Raising awareness of this debilitating disease
For agility dogs, arthritis can be a real problem. The stresses and strains placed on the joints by dogs hurtling at speed, twisting or turning, can lead to wear and tear on the joint cartilage. Psychological make up can have an influence, too. Their very nature means that Spaniels and Border Collies, for instance, have only two speeds: very fast and stop – Prevention and early detection with treatment are key if you want to keep your dogs flexible and active for an extended period of time.
Nearly 1 in 5 dogs suffer from arthritis in this country, but it is a condition that still goes unrecognised. Most dogs suffer from ‘osteoarthritis'. This is a condition that mainly affects dogs secondary to some sort of traumatic injury, or wear and tear, particularly around a badly formed or unstable joint. The condition is seen more in old dogs but some dogs have badly formed hips or elbows, and this can cause them to develop arthritis relatively early on in their lives.
Many owners expect their dog to ‘slow down' as he gets older. One of the signs that dogs have arthritis is that they seem slower and less mobile. In particular, dogs may have difficulty getting up after lying down for a period of time. Once they are up on their feet though, the joints may seem to ease and the pet will gradually become more mobile. Old dogs that spend longer in bed are often assumed to be lazy, or enjoying a bit of relaxation in their golden years. Yet all too often the lack of movement is due to pain.
It's certainly true that arthritis is a life-long condition once it is present. When damage to the cartilage is triggered, it is essentially an ongoing process, governed by enzymes. The cartilage continues to degrade, an inflammatory reaction is set up and even the bone itself can get worn in some areas, and accumulate in other sites, until the joint starts to look deformed.
One very interesting recent development is the finding that a palatable tablet treatment could slow the rate of deterioration in the damaged cartilage. That suggests that for the first time, treatment is not just having a palliative effect, but is actually treating the disease itself. So, getting the right treatment for your dog, could well extend the number of ‘working years' they could enjoy. The earlier treatment starts, the earlier it can start to slow cartilage deterioration.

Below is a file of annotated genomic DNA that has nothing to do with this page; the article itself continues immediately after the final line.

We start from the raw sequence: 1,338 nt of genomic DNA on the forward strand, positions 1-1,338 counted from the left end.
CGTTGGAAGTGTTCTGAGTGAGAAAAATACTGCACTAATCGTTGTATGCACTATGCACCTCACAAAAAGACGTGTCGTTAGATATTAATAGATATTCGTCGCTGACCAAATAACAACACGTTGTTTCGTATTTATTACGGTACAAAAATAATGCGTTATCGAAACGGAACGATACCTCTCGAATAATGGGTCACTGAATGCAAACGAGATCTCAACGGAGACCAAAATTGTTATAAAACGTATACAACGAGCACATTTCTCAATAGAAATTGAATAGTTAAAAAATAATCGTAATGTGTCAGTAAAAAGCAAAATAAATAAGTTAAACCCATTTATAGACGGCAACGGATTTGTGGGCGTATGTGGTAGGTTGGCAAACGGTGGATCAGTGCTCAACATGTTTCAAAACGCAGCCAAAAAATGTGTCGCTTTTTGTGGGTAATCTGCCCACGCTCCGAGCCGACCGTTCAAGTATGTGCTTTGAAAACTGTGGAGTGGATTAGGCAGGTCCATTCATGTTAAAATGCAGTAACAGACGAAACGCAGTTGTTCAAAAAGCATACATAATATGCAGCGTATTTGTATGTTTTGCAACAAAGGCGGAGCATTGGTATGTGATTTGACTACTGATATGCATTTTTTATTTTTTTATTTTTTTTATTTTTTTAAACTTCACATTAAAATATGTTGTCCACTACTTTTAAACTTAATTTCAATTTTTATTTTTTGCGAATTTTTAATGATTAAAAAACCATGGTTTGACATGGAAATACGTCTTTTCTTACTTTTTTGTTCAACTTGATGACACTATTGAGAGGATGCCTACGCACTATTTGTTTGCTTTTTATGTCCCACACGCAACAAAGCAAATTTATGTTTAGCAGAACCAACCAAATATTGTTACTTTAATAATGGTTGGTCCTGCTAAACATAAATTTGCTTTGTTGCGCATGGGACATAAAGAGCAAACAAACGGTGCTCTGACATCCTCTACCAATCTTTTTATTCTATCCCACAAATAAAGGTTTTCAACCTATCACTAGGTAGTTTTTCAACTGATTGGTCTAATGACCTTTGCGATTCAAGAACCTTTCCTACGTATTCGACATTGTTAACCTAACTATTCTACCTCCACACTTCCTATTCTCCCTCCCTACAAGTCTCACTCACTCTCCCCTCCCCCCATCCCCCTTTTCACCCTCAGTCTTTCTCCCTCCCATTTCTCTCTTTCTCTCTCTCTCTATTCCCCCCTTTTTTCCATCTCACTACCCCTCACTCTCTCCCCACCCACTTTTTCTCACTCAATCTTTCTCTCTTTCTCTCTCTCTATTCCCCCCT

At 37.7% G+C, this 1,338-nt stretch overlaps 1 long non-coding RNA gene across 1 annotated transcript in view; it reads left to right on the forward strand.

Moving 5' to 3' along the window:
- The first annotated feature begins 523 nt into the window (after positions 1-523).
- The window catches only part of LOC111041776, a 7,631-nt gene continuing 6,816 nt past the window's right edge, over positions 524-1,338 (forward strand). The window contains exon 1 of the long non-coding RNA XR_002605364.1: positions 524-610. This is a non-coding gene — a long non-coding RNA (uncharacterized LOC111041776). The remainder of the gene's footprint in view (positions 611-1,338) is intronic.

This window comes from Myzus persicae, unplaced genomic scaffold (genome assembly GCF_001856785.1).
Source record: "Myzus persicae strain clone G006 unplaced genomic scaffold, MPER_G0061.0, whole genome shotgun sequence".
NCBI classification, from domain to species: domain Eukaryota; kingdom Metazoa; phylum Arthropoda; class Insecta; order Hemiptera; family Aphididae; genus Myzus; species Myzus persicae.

There are more ways to help dogs with arthritis. Nutritional supplements, such as Nutradyl®, can promote joint health. These tablets contain extracts of Green Lipped Mussel, a shellfish that contains the building blocks for joint cartilage, which can be given alongside arthritis treatments, or even alone.
So whether your dog is just slowing up, becoming more of a couch potato or just seems to be a lazybones, have him checked out. Arthritis is painful and progressive. Loss of mobility will surely follow without treatment. For those dogs who receive treatment, the outlook is rosy. Palatable tablets are easy to give, day after day and dogs that get treatment early will do best in the long term. So it really is worth having your dogs checked out.
For two years she ran a pet care line, handling 75,000 pet owner queries a year, eventually winning the Daily Telegraph Award for Customer Service. In 2002 she set up her own consultancy, working with many pet based companies and writing for vets, breeders and pet owners.
Susan is about to launch a little website called Wild About Pets which will stock a small range of good products for pets and have lots of information on it.
First publisher 19/04/07